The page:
On the home improvement front, a lawn care salesman told my next door neighbor that my husband and I had signed on with his company, which was not true. I called and spoke to a supervisor and reported him. The expression trust bbut verify seems to be he only way to live anymore.

    1. As far as the Gladiator costume guy, yes, I do believe those people do it for money. 20 euros is a bit stiff for posing for a picture, but it is worth something. Years ago, I took a picture of my wife with someone dressed up as Captain Jack Sparrow. The guy had done a really good job on the costume and makeup. Regrettably, I think I underpaid him. I don’t remember if it was due to not having the right change or not, but it was definitely worth a few dollars more than I gave him. He was gracious nonetheless but I do feel bad about it. The Gladiator should have been happy with 5 or 10 Euros…

      1. I actually did offer him some money (2-5 euros) because it was a a quick picture that he seemed quite bored with the whole process. A travel agent helping with the conference my husband was attending in Rome said we should not have been so aggressive in his pursuit of money and also said we should have reported him to the police. She was the one who told me about them walking off with your camera or phone if you didn’t give them money. I almost always have money in my pocket for the street musicians because I feel they are actually performing (many major artists survived on those street corner “jobs” to survive)and are not harassing tourists.

        My daughter was upset on this recent trip to Rome because I bought a scarf from a street vendor. He wanted 20 euros (magic number in Rome?) and I asked how late they would be there so I could think about it. Suddenly the price was 5 euros and then I bought it because I felt that was a fair price.

        1. I don’t think those qualify as scams. The costumed people who pose with tourists are trying to make a buck by offering a service, of a sort. The compensation is up to you. And bargaining with a street vendor? It’s expected!

    2. The Gladitor costume scammer is also a scam you would see in US cities like NYC where costumed enterainers are common. The legit ones will allow pictures without bothering people for tip. The scammers will pester for tip like “Sparta” did in the above sample. NYC has their share of street entertainers, just beware the ones that “expect” tips. In those case, call the police.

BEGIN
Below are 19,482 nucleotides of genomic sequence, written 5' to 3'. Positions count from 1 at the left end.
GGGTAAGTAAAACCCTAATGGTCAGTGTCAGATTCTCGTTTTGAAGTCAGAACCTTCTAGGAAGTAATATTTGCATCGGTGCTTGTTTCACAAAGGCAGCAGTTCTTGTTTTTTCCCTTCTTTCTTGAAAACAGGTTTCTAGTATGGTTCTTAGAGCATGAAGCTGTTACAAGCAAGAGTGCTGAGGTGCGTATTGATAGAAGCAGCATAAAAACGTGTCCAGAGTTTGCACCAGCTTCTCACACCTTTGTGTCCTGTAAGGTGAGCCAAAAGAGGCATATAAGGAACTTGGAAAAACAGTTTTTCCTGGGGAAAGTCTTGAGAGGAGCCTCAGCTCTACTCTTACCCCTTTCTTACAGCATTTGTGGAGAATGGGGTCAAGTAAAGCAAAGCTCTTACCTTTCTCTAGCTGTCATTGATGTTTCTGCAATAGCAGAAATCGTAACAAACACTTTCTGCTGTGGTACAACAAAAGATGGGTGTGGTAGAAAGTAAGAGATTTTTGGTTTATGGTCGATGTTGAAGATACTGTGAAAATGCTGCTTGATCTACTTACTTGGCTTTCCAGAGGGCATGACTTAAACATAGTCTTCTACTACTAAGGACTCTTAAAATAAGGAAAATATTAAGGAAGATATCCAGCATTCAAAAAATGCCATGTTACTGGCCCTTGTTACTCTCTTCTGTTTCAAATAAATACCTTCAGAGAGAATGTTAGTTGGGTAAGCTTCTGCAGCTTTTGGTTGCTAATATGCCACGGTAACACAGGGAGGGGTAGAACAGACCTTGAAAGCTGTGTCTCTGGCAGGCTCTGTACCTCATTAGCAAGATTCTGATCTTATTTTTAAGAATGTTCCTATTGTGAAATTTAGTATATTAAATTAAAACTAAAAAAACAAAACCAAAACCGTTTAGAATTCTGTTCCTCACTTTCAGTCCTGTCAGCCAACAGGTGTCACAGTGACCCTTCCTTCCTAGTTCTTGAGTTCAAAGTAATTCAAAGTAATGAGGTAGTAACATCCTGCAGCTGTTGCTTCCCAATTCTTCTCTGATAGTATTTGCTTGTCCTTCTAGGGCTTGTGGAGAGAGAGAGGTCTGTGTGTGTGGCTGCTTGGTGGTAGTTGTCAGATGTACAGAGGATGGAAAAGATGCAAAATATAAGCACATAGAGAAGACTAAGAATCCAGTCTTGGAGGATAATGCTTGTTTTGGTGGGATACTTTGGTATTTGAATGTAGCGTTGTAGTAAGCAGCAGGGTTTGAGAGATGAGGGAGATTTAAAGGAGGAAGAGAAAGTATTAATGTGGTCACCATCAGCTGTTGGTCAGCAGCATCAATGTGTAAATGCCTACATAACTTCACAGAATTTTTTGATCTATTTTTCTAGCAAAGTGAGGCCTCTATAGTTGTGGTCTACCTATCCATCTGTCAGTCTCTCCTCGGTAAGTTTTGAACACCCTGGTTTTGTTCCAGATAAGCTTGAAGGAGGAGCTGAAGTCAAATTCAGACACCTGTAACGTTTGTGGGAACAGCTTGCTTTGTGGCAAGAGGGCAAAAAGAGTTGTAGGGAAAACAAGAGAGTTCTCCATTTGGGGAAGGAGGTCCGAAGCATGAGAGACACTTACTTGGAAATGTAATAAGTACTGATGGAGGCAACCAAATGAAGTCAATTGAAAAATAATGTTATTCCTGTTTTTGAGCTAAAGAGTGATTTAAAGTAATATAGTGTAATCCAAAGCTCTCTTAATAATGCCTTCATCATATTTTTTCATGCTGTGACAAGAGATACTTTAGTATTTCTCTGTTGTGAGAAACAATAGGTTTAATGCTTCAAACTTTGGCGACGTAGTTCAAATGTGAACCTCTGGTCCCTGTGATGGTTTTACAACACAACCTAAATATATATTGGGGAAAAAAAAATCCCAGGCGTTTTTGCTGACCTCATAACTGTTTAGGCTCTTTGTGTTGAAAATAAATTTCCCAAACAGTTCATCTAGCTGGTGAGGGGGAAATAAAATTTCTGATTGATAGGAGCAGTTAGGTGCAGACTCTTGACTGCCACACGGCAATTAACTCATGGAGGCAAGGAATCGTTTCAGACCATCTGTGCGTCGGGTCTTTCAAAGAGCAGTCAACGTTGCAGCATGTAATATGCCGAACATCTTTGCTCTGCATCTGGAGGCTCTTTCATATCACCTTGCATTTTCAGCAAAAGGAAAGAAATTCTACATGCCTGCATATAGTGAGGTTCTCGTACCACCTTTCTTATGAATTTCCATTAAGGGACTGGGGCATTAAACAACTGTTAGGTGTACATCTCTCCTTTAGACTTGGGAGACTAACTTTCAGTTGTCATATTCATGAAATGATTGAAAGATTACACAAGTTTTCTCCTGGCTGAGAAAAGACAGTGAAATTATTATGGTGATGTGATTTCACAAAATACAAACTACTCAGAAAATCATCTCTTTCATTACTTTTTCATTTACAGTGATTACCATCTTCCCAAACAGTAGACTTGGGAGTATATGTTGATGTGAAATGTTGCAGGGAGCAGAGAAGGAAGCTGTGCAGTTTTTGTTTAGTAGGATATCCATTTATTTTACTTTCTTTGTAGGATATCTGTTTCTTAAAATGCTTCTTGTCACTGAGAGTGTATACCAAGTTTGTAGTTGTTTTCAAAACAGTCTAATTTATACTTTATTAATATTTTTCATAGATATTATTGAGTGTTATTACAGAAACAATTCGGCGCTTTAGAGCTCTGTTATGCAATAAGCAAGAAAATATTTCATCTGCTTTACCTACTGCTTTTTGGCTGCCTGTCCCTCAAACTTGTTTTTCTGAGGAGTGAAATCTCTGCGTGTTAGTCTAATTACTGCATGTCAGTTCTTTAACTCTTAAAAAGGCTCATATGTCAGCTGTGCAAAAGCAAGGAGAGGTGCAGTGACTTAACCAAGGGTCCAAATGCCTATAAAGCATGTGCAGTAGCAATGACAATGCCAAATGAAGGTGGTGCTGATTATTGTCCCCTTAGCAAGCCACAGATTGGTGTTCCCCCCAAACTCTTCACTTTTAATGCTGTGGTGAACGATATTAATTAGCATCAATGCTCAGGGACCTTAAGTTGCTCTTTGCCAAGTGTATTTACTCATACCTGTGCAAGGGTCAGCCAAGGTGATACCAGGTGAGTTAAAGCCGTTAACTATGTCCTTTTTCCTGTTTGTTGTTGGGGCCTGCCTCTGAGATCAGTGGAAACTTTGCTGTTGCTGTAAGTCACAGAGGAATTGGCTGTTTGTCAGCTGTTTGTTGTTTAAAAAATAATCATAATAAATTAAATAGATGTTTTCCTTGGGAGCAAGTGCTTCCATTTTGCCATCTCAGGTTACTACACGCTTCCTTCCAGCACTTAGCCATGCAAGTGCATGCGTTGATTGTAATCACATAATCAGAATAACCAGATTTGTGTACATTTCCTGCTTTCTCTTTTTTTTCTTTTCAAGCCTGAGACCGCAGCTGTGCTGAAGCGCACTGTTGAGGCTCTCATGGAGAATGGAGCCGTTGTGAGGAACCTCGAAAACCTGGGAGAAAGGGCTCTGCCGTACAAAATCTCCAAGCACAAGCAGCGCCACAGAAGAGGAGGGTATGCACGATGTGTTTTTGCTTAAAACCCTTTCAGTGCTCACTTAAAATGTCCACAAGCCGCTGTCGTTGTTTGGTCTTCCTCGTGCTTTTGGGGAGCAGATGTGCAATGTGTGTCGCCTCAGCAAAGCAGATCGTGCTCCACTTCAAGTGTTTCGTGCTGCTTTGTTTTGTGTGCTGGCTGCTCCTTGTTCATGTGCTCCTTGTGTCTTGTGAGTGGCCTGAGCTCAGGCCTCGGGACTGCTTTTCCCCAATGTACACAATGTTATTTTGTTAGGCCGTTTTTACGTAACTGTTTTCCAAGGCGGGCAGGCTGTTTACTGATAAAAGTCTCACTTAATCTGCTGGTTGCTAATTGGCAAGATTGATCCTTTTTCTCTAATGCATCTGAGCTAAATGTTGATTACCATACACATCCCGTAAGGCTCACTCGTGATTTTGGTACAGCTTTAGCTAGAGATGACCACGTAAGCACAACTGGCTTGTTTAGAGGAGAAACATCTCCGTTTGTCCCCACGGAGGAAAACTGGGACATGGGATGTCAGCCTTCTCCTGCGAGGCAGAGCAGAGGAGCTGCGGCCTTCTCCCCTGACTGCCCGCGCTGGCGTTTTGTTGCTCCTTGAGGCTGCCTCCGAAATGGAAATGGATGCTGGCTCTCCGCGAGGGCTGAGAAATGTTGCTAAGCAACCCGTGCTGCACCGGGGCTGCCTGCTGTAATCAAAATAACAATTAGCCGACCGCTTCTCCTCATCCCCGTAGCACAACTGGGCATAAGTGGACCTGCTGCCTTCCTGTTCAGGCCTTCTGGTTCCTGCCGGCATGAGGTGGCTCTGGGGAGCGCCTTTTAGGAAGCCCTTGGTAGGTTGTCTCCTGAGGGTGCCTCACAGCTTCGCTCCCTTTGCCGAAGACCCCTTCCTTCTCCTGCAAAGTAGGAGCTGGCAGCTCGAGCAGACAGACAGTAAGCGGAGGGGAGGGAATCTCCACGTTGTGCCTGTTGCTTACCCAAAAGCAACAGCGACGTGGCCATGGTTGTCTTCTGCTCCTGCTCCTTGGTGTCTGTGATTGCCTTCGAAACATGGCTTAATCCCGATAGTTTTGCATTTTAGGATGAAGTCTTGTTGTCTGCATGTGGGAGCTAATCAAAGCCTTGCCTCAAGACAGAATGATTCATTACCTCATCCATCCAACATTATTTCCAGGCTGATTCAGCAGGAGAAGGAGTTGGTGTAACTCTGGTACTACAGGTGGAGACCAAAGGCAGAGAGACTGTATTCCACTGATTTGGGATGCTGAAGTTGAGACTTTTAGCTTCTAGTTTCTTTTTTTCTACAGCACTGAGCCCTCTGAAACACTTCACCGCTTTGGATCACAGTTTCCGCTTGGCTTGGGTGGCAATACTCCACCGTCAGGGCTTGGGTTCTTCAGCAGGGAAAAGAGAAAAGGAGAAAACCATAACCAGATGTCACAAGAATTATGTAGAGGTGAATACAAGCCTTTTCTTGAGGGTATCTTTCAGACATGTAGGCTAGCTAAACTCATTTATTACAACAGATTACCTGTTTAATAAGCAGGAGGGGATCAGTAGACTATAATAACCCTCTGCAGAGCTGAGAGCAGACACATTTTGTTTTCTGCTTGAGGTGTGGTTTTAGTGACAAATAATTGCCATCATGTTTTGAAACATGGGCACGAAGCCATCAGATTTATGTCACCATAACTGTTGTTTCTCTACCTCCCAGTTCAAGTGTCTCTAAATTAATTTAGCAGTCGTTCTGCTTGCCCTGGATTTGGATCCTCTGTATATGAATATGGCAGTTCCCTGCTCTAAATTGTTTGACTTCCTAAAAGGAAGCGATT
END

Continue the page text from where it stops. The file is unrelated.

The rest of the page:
3. We had lots of people approach us in Paris with the ring trick. Fortunately, we had read about that in advance in places like this one and knew to steer clear. Note that asking for money is only one possible outcome. The more common outcome is that they are trying to distract you while they pickpocket you.

    I will point out that on that trip we did four days in Paris followed by four days in Vienna. What a world of difference Vienna was. We saw no scam artists at all and the city was much cleaner and prettier than Paris.

  4. do wish you clarify between industry travel clubs & others. the best Australian travel club is only AUD$44/year(US$33) & has some great deals(to fill beds/airline seats/cruise cabins), but you must be somehow connected to the travel industry. Check out

  5. The grandparent scam makes my blood boil. It happened to my frail elderly mother who was so upset, she had to be taken to the doctor as her blood pressure spiked to dangerous levels. If i could have gotten my hands on them……

    It’s one thing to lose a few dollars, but when they are messing with people’s lives, it’s a cruel criminal at work.

    1. Yes, it’s arguably the worst of the scams. Grandma thinks she’s helping her grandchild who’s in trouble. Why would she suspect anything? I hope if anyone ever tries it with me, I’ll have the presence of mind to ask a question that only he or she would know the answer to–like his/her mother’s middle name.

  6. Mostly these scams work because of greed that gets in the way of common sense. An 18k gold ring for 10 euros? Really? A mover whose “estimate” is way lower than anyone else’s? Hmmm! I won the lottery and all I have to do is prepay the taxes? Wow! As long as people believe they can get something for nothing, the scammers will be successful.

  7. Someone tried the “18K” scam on me when I was jogging along the Siene a couple of years back. Person spoke pretty good English (my French is terrible). When I suggested that we find a police officer so she could turn in the ring she had “found,” she immediately lost interest.

  8. We were following a lady in Paris when she bent over to pick something up. She turned to us, looked us over, shrugged, and went on her way. I didn’t think we looked THAT poor!
    Another Paris scam is a pair of young people who are collecting signatures on a petition for “world peace”. One of them hands you a clip board and while both of your hands are occupied, the other one picks your pocket.

  9. When you stop at a U.S. highway rest stop, beware the person who comes to your car window with a sob story, in my case, something about his two teenagers stuck somewhere and he needed the money for something or other. I knew I was being scammed, but I gave him money. He thanked me and said he would say a prayer for me in church. Then he got in his car and went on his way. I was only out a few dollars, but glad he was pleasant and left.